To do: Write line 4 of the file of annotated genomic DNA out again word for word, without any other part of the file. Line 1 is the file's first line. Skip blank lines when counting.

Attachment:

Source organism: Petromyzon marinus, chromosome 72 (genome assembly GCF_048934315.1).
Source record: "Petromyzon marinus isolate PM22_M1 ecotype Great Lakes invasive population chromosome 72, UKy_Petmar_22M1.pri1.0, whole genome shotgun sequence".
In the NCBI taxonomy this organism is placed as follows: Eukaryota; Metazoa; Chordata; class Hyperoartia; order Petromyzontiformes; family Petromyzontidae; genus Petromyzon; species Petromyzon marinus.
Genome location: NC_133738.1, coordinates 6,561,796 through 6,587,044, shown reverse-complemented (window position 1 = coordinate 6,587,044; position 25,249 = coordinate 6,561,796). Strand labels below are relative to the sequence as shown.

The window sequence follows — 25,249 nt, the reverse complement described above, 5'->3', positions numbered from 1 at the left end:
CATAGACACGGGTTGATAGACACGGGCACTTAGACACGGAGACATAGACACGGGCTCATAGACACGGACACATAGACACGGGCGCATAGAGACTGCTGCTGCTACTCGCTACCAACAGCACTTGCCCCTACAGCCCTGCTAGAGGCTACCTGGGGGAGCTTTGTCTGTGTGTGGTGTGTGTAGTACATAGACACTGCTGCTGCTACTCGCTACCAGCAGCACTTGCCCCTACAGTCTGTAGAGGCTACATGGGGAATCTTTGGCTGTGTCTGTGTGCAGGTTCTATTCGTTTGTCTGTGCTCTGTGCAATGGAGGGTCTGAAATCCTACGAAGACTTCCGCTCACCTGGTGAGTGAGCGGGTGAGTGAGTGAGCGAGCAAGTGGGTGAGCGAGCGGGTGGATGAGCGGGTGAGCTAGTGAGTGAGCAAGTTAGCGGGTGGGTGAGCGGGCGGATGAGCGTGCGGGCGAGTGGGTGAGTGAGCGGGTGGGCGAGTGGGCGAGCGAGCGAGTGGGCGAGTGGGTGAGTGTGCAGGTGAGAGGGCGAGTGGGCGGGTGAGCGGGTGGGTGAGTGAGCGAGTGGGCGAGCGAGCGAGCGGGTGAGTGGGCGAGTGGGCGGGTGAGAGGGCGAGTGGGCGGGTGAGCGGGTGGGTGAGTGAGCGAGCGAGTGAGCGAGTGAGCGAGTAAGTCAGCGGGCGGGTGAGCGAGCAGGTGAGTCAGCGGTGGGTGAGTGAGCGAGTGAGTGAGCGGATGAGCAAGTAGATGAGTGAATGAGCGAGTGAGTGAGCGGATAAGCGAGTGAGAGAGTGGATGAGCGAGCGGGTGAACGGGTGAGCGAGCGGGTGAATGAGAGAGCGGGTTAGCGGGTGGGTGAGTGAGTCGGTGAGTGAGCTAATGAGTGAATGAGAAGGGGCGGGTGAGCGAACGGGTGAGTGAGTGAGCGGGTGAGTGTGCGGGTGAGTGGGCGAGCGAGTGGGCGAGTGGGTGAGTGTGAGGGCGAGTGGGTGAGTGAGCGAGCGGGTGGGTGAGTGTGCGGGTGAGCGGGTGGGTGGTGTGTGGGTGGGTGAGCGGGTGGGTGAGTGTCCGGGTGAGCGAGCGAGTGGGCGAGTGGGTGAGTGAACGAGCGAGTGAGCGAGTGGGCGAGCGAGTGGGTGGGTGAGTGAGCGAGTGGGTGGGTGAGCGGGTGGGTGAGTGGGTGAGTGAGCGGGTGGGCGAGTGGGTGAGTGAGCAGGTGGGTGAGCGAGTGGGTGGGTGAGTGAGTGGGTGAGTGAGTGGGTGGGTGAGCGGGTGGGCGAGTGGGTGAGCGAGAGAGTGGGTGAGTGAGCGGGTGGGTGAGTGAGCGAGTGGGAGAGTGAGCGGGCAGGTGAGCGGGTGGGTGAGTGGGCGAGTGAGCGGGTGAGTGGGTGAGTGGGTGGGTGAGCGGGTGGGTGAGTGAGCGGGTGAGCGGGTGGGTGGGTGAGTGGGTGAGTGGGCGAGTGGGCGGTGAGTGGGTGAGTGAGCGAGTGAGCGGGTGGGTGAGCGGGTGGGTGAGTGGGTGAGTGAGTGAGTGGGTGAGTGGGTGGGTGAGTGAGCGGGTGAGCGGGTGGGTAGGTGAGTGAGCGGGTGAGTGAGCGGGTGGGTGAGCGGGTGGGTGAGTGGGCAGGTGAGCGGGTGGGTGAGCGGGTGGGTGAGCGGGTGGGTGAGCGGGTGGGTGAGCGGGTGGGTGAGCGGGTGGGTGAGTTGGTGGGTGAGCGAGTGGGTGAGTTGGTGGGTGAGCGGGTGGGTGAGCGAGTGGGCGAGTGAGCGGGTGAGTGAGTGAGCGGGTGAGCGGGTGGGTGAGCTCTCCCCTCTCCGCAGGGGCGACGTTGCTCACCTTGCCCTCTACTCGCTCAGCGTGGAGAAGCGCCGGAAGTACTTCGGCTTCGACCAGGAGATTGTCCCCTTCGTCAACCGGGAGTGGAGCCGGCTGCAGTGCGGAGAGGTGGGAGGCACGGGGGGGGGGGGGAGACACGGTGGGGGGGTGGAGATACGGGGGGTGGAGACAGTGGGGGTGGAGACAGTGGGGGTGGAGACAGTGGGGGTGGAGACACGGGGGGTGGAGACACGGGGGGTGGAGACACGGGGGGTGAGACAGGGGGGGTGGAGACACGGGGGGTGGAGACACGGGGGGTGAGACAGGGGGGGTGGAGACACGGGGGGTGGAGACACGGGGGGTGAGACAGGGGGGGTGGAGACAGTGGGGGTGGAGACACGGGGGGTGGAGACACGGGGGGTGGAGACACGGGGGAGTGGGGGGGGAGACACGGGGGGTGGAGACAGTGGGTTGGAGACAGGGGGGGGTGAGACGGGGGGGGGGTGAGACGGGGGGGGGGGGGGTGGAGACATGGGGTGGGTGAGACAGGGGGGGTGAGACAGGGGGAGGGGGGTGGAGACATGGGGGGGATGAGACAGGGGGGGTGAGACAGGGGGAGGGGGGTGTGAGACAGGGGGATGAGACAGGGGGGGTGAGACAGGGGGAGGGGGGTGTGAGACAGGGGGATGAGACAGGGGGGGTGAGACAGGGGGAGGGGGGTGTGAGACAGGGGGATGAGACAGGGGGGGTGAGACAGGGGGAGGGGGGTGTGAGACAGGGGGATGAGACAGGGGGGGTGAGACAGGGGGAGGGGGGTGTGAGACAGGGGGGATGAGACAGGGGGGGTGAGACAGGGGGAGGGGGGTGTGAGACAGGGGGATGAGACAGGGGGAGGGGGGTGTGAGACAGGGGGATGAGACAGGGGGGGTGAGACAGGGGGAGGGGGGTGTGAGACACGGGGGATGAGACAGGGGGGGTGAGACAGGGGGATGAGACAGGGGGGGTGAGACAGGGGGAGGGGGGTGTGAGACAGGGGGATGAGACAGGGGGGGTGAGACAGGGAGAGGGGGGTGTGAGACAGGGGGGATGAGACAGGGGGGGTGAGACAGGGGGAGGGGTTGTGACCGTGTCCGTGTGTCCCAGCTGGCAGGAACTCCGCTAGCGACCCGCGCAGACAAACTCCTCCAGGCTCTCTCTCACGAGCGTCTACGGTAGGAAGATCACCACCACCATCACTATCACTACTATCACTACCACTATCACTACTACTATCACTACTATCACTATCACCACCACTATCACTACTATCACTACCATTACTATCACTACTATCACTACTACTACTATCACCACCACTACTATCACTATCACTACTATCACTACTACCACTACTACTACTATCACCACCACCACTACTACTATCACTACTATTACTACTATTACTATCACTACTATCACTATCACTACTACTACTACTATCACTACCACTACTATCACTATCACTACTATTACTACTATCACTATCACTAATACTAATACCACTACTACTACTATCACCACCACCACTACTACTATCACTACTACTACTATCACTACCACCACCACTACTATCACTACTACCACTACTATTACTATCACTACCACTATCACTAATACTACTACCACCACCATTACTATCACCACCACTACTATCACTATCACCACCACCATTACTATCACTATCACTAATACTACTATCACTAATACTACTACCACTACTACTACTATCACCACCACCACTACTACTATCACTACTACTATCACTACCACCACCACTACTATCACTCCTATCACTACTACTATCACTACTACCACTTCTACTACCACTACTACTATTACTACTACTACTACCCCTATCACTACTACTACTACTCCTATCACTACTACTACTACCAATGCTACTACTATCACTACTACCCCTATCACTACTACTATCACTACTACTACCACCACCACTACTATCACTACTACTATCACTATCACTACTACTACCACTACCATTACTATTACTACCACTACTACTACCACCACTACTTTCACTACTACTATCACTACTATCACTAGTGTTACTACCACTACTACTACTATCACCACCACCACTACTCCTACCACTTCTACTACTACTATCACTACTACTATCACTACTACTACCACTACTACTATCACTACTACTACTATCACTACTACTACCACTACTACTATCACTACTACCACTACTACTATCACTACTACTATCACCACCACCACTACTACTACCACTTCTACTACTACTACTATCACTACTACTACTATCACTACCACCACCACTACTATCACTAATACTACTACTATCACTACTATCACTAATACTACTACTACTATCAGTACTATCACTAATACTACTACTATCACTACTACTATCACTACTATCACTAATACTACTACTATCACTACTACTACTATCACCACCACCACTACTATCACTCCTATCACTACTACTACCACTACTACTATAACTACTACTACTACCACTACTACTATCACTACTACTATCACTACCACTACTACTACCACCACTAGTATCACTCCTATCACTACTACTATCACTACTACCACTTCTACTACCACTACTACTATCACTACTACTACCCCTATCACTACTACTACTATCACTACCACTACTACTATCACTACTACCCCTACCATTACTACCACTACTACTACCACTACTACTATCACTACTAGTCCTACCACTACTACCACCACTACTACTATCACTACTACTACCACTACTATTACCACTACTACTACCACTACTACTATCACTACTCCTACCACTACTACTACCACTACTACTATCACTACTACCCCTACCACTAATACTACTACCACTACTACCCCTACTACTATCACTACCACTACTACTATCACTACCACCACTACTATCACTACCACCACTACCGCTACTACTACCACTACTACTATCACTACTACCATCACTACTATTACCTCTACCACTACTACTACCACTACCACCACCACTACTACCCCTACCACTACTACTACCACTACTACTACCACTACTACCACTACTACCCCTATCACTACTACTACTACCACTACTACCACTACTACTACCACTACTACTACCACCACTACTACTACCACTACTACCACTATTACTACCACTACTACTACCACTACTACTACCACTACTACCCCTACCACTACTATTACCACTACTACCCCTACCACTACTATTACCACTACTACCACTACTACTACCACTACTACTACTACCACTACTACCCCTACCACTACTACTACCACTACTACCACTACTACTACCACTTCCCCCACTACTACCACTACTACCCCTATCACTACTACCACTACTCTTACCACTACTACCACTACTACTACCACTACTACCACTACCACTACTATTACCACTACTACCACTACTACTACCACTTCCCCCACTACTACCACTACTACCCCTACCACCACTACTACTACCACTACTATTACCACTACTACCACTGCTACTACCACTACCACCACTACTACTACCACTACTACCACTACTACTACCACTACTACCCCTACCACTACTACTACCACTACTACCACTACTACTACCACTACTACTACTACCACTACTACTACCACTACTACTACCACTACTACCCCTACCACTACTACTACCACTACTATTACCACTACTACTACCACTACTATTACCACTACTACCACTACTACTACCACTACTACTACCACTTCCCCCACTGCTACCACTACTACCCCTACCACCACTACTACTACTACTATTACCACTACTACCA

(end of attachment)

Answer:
Genome location: NC_133738.1, coordinates 6,561,796 through 6,587,044, shown reverse-complemented (window position 1 = coordinate 6,587,044; position 25,249 = coordinate 6,561,796). Strand labels below are relative to the sequence as shown.